When you’re having troubles with your teeth, you’re often faced with two choices: yank the tooth via extraction, or leave it in and let Dr. Carolyn Yu perform a root canal to help preserve the tooth.
While neither of those is an ideal outcome, it’s good to be educated on the pros and cons of both situations in case you ever arrive in the dental chair faced with a similar choice.
When it needs extraction
If the tooth is completely dead – as in, the pulp (the living bundle of nerves and blood vessels packed inside the tooth) – then it’s likely going to be extracted. A dead tooth becomes brittle and doesn’t do as good a job as a living one does.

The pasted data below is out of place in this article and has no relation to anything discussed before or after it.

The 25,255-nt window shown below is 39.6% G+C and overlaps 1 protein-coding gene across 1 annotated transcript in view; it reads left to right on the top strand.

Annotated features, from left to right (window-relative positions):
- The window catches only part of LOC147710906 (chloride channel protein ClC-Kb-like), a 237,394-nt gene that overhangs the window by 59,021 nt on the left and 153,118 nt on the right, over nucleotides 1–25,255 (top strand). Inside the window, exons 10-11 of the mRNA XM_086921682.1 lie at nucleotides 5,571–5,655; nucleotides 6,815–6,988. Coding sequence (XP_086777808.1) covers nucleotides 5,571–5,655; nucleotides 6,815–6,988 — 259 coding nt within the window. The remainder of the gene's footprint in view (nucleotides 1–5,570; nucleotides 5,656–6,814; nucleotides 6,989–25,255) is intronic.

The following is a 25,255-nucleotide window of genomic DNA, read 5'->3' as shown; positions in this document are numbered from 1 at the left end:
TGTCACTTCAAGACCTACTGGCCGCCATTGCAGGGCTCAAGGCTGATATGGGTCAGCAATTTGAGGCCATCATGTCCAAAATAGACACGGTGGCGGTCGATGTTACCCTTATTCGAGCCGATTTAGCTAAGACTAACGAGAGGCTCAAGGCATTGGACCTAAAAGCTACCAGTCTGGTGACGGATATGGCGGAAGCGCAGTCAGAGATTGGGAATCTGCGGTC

You may also need a tooth extracted if it’s infected to the point where the infection is threatening other teeth. It’s easier to extract one tooth and save the remaining teeth than trying to stop the infection.
When it doesn’t need extraction
A tooth likely won’t need extraction if there are only minimal signs of decay, such as small-to-mid-sized cavities. These can easily be repaired with fillings or a crown and don’t pose a long-term threat to your oral health.
Also, if your pulp is infected but it’s caught early, a root canal can eliminate the infection and keep most of your real tooth in your mouth. You’ll need a crown after the root canal, but the rest of the tooth will be natural.
If any of your teeth have been bothering you, or you want a second opinion on an extraction or root canal advised by another dentist, call us today at 510.974.2147 to schedule an appointment.